Designing for an Open Source World
I am a visual designer. My degree is in graphic design. I spent the majority of my career creating print design, web design, and identity design. I then started my journey in the tech industry delivering immersive visual experiences on a new head-mounted display (HMD) hardware platform. I have made my living through visual communication for nearly 30 years. And in all that time, I have never shown my audience a concept before it was fully realized. I have not let them poke around in my design process to witness my ideation, to page through my sketches, or to interact with my prototypes. That all changed, and changed suddenly, when I joined the Babylon.js team.
Most designers are familiar with the process I was taught:
- Meet with the client to learn what they are trying to accomplish.
- Deep dive and try to understand what they really need and what vehicles are available and appropriate for their messaging.
- Research the industry and audience to understand the table stakes and where there is opportunity to stand out.
- Sketch. Sketch more. When you think you are done, sketch again to make sure.
- Create paper prototypes to clear the first hurdles of your design.
- Create digital prototypes and mock-ups that can inform you of holes in your plans.
- Test and polish everything.
- Present your concepts to the client and revise based on reaction.
- Polish and test more.
- Once you have done everything you can think of, you unleash your experience on the world and hold your breath to see how the project lands.
I had never experienced working on an open source project before joining the Babylon.js team. Everything I had done had either been proprietary or was intended to make a splash on the audience. Surprise was our ally and keeping the curtains closed in the process is how we made our living.
As the first and only visual designer working full time on the team, I stepped into a culture where everything was immediately put out in the open for the Babylon.js community to use and react to. There was nothing done in secret and nothing was a surprise to the community. The team would talk about their plans on the community forum and elicit feedback to help them land how the features should work.
To say this is a major shift in my perception of creation is an understatement. Not only am I allowed to let our users look under the hood, that is the expectation. We don’t isolate ourselves in a room to think of new features and guess at what our users may want only to spend months designing them before they are put to code. The Babylon.js team works much faster than that. Features can spring up from community requests and be well into the development process before I can even wrap my head around them completely. What have I gotten myself into?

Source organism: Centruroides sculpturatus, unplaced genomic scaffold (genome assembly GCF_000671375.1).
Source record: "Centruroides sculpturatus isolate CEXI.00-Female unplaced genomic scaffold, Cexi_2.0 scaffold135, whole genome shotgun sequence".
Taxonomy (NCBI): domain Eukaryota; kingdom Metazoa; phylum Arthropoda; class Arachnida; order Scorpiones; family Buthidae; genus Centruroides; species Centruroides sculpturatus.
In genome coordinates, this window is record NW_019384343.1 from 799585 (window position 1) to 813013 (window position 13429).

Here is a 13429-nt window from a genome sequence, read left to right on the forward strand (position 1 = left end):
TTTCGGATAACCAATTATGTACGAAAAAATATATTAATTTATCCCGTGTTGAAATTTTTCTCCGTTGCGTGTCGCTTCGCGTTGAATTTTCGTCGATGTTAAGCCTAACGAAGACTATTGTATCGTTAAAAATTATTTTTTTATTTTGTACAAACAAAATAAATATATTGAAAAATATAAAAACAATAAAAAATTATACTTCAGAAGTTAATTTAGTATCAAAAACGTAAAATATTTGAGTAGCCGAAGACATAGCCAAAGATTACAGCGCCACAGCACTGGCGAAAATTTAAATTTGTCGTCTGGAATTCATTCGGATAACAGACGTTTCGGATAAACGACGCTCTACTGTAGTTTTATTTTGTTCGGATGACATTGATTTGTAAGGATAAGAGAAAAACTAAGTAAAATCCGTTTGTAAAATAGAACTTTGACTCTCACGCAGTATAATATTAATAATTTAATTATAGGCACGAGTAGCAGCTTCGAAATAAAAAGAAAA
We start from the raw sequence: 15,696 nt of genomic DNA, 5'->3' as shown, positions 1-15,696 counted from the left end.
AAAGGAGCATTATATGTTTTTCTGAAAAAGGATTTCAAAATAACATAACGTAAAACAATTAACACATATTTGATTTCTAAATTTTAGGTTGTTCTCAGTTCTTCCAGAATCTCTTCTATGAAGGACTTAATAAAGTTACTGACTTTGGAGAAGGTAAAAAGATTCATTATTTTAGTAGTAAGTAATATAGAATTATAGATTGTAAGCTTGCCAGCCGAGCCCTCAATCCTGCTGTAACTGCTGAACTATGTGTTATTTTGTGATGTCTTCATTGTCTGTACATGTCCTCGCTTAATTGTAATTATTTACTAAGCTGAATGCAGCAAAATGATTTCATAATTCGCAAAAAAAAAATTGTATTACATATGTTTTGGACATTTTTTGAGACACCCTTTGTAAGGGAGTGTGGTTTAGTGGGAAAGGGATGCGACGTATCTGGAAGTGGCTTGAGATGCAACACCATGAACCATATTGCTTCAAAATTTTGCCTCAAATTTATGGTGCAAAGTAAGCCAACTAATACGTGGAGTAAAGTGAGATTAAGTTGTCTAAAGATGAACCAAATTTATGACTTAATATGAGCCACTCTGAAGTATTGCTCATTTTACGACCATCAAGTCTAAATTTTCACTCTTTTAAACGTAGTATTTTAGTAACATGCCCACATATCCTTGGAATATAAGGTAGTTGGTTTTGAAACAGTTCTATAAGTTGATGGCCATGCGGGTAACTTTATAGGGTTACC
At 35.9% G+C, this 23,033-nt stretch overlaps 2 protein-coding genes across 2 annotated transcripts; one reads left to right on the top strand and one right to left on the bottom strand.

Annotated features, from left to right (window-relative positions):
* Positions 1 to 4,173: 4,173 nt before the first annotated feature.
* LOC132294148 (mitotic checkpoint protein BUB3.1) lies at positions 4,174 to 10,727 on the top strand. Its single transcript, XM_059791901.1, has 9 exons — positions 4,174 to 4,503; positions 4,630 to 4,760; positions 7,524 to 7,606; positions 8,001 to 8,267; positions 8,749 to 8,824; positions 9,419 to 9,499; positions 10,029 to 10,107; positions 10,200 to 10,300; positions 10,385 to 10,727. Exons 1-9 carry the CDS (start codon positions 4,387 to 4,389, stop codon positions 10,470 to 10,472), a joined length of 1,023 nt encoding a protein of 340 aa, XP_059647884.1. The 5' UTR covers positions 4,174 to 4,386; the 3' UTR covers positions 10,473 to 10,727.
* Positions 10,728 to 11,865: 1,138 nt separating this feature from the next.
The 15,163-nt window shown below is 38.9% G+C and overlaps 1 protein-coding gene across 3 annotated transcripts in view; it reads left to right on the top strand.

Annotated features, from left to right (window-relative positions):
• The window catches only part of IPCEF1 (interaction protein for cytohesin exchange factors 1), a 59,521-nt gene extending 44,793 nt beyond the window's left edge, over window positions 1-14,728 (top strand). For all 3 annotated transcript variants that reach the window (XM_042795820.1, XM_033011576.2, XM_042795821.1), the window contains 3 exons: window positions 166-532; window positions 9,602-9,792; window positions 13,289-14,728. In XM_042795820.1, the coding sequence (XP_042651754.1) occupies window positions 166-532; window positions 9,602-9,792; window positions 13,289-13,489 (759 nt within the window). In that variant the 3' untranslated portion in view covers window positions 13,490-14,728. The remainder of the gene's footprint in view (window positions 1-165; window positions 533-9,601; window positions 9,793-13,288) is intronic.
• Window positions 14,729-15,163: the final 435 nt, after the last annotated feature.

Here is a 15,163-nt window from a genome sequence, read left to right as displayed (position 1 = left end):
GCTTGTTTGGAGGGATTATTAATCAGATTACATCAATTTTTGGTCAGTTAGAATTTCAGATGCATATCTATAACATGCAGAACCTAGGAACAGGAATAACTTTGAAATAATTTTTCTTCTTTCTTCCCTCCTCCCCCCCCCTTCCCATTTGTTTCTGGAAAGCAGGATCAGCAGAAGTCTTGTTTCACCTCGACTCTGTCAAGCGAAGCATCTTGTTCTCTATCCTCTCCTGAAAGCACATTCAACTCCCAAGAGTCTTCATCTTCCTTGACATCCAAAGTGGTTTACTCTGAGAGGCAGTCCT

But the beauty of this system is that it is ultimately very freeing. Originally, I had a hard time letting features out into the wild before we had polished every edge of the visual presentation. But what I have come to realize is that working in an open format like this allows us to create stronger features. Babylon.js has a couple of releases a year and these are the points at which the new features are finished and stable. Before that, every new feature is readily available to use in our preview branch. This branch changes a lot, often several times in one day. But what I see in the community is that most users just live in our preview branch. They are always grabbing the latest new feature and giving it a workout to see how it can help their projects.
Sending out features to be used early in the design process allows us to see how the community uses it or where they contribute code back to the feature to make it better. Seeing how the end user engages with a new feature is only one-half of the benefit to designing open source software. The other is that I am able to see the feature working in context early in the design process and can test in the real environment without needing to create a whole prototype framework. These prototypes usually have a lot of hand waving in parts of the design because rebuilding all the functionality of the live environment does not make sense. This hand waving can have the side effect of masking holes in the design that will be exposed when it hits production code and churn engineering resources with changes and redesign. Being able to see a preliminary design in context and have full integration means we can take slow and deliberate steps toward the finished product without huge leaps of faith and bets that we won’t waste resources.
Working this way does require a strong tie between designers and engineers with an understanding that we will go back and polish, add to, or revise a feature design along the way. The compromise is that I loosen the reins on showing a design in its early and ugly state while the engineers know that they will need to come back and touch the code a few times as the design evolves. I am extremely fortunate with the Babylon.js team as everyone shares the same understanding. We all want to make the best tools available for our users and leverage this open source design method to iterate out in the open and make exactly what our users need.
While designing for open source software was initially a very uncomfortable place for me, I really appreciate the freedom and flexibility of bringing our community along for the ride. There are some things we do that are still a surprise for our users like our rebranding effort or our new release demos but most of our work is done in the open. For the most part, I find that hearing how all of our users are engaging with a new feature on almost a daily basis leads to a stronger solution that fulfills the needs of the customer.
Working in the open was never something I saw coming in my career, but now that I have opened that door I never want to close it again.